We turn now to the contention of plaintiff that the court erred when it granted defendant a new trial for reasons which defendant contends are discretionary but plaintiff contends are improper. Instead of specifying the reasons in the order, the court referred to grounds set forth in the defendant's after-trial motion, a method criticized in Caldwell v. St. Louis Public Service Company, Mo., 275 S.W.2d 288. The court's order sustained the motion "on grounds A, H, and I, of the said Motion." Paragraphs A, H and I of the motion for new trial are as follows:"A. Because the verdict is against the weight of the evidence in that the occurrence could not have occurred in the manner described by plaintiff and in the respects set forth above." "H. The verdict was against the weight of the evidence in that there was no showing by the plaintiff, or plaintiff's evidence, that the ladder was defective and dangerous for use reasonably anticipated at the time it was sold by the defendant to plaintiff." "I. Because the verdict is against the evidence in that there was no showing that there was any condition existing regarding the ladder which resulted in plaintiff's fall. Plaintiff's expert witness did not testify that there was any defect in the ladder but said a fall could be caused by one of three reasons: one, an overload placed on the ladder; two, a weakness of material in the ladder and three, misuse of the ladder."
If the paragraphs had confined themselves to the statement that the verdict *33 was against the weight of the evidence, we would not rule reversible error in the decision of the trial court to grant a new trial. Such a decision, being based upon a discretionary ground, would not be interfered with by an appellate court in the absence of an abuse of discretion. Civil Rule 78.01, V.A.M.R.; Gibson v. Newhouse, Mo., 402 S.W.2d 324, 327. (For a historical discussion of the rule, see Clark v. Quality Dairy Company, Mo., 400 S.W.2d 78.) But the paragraphs referred to by the trial court in its cryptic order go beyond the discretionary ground of being against the weight of the evidence. They specify that the verdict is against the weight of the evidence "in that", in essence, plaintiff failed to make a submissible case. Paragraph A specifies that the occurrence could not have happened in the manner described by plaintiff and in the respects set forth previously in the motion. This is a direct reference to extensive specifications set out in the alternative motion for judgment in accordance with defendant's motion for directed verdict, which preceded the motion for new trial, and which described in detail why plaintiff failed in his proof. Paragraphs H and I, in the same manner, refer to plaintiff's failure of proof as the reason for a favorable determination by the court. If plaintiff failed to make a submissible case, as the court determined, then he was not entitled to a new trial. In that event, the defendant's motion to set aside the judgment and enter judgment for defendant in accordance with its motion for directed verdict should have been sustained. And so, if the trial court arrived at its so-called discretionary ground clearly upon a determination which we have previously held contrary to the law, it has abused that discretion and its order may not stand. The law is well established that if plaintiff fails to make a submissible case, an order granting a new trial to plaintiff, after verdict for defendant, would be arbitrary and an abuse of the court's discretion. Schmidt v. Allen, Mo., 303 S.W.2d 652, 655[1, 2]; Friedman v. Brandes, Mo., 439 S.W.2d 490, 492. Equally true is the converse, that, if plaintiff makes a submissible case, an order granting a new trial to defendant, after verdict for plaintiff for the reason that plaintiff failed to make a submissible case, would be arbitrary and an abuse of the court's discretion.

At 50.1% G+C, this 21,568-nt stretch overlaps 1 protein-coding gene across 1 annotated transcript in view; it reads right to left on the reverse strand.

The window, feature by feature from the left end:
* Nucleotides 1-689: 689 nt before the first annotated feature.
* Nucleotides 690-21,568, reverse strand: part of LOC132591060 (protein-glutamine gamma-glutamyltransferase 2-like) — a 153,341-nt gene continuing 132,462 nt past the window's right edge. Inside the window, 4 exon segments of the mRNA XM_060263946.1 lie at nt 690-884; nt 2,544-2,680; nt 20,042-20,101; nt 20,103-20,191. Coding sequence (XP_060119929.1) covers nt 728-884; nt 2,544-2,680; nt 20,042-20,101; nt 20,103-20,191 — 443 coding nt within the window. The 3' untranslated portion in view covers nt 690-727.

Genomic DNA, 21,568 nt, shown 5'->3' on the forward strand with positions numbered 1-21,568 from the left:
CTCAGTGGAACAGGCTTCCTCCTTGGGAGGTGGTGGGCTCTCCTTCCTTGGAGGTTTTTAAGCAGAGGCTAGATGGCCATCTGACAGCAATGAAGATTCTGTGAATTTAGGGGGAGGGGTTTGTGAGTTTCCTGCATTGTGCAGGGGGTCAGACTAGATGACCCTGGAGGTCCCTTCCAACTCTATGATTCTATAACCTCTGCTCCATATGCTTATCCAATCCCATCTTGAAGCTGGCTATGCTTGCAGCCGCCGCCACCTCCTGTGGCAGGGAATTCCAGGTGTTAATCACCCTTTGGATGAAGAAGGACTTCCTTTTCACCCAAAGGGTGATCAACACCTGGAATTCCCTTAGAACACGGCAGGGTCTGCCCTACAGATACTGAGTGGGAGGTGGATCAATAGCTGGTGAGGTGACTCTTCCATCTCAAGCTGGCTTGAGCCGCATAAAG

The order of the court sustaining defendant's motion for new trial is therefore reversed and remanded, with instructions to the trial court to overrule the motion for new trial and to reinstate the verdict previously rendered and the judgment entered thereon.
The foregoing opinion by WEIER, C., is adopted as the opinion of this Court. Accordingly, the order of the court sustaining defendant's motion for new trial is therefore reversed and remanded, with instructions to the trial court to overrule the motion for new trial and to reinstate the verdict previously rendered and the judgment entered thereon.
BRADY, P. J., and DOWD and WOLFE, JJ., concur.